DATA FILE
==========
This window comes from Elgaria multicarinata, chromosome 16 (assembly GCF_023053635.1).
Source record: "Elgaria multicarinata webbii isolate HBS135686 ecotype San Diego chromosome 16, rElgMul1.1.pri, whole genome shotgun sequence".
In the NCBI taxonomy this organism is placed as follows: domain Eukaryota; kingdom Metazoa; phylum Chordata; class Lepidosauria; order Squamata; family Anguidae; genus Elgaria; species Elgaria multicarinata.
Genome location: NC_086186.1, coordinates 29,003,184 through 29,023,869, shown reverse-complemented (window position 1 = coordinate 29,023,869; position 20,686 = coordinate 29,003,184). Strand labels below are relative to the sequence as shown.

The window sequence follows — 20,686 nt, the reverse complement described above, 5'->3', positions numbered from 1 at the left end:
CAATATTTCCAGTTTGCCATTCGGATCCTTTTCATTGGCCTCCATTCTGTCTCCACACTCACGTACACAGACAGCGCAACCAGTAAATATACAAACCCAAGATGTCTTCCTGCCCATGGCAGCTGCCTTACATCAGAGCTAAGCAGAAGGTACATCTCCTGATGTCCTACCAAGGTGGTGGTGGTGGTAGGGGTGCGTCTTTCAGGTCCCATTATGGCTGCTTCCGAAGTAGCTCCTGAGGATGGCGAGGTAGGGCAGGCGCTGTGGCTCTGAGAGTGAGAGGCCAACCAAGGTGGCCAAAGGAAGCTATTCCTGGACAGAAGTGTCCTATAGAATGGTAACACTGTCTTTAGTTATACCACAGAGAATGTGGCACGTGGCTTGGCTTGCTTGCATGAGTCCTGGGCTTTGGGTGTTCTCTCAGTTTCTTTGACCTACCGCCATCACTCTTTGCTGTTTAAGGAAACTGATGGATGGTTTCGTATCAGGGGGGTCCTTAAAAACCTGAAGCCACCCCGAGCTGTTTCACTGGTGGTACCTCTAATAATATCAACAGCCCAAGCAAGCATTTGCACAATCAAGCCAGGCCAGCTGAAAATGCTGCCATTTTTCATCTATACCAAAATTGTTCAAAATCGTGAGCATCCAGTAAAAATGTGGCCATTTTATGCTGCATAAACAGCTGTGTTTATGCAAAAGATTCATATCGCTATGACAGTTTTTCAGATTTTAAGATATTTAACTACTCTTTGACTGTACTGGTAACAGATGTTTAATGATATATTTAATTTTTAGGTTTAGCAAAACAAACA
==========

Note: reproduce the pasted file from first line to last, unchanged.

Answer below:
This window comes from Elgaria multicarinata, chromosome 16 (assembly GCF_023053635.1).
Source record: "Elgaria multicarinata webbii isolate HBS135686 ecotype San Diego chromosome 16, rElgMul1.1.pri, whole genome shotgun sequence".
In the NCBI taxonomy this organism is placed as follows: domain Eukaryota; kingdom Metazoa; phylum Chordata; class Lepidosauria; order Squamata; family Anguidae; genus Elgaria; species Elgaria multicarinata.
Genome location: NC_086186.1, coordinates 29,003,184 through 29,023,869, shown reverse-complemented (window position 1 = coordinate 29,023,869; position 20,686 = coordinate 29,003,184). Strand labels below are relative to the sequence as shown.

The window sequence follows — 20,686 nt, the reverse complement described above, 5'->3', positions numbered from 1 at the left end:
CAATATTTCCAGTTTGCCATTCGGATCCTTTTCATTGGCCTCCATTCTGTCTCCACACTCACGTACACAGACAGCGCAACCAGTAAATATACAAACCCAAGATGTCTTCCTGCCCATGGCAGCTGCCTTACATCAGAGCTAAGCAGAAGGTACATCTCCTGATGTCCTACCAAGGTGGTGGTGGTGGTAGGGGTGCGTCTTTCAGGTCCCATTATGGCTGCTTCCGAAGTAGCTCCTGAGGATGGCGAGGTAGGGCAGGCGCTGTGGCTCTGAGAGTGAGAGGCCAACCAAGGTGGCCAAAGGAAGCTATTCCTGGACAGAAGTGTCCTATAGAATGGTAACACTGTCTTTAGTTATACCACAGAGAATGTGGCACGTGGCTTGGCTTGCTTGCATGAGTCCTGGGCTTTGGGTGTTCTCTCAGTTTCTTTGACCTACCGCCATCACTCTTTGCTGTTTAAGGAAACTGATGGATGGTTTCGTATCAGGGGGGTCCTTAAAAACCTGAAGCCACCCCGAGCTGTTTCACTGGTGGTACCTCTAATAATATCAACAGCCCAAGCAAGCATTTGCACAATCAAGCCAGGCCAGCTGAAAATGCTGCCATTTTTCATCTATACCAAAATTGTTCAAAATCGTGAGCATCCAGTAAAAATGTGGCCATTTTATGCTGCATAAACAGCTGTGTTTATGCAAAAGATTCATATCGCTATGACAGTTTTTCAGATTTTAAGATATTTAACTACTCTTTGACTGTACTGGTAACAGATGTTTAATGATATATTTAATTTTTAGGTTTAGCAAAACAAACA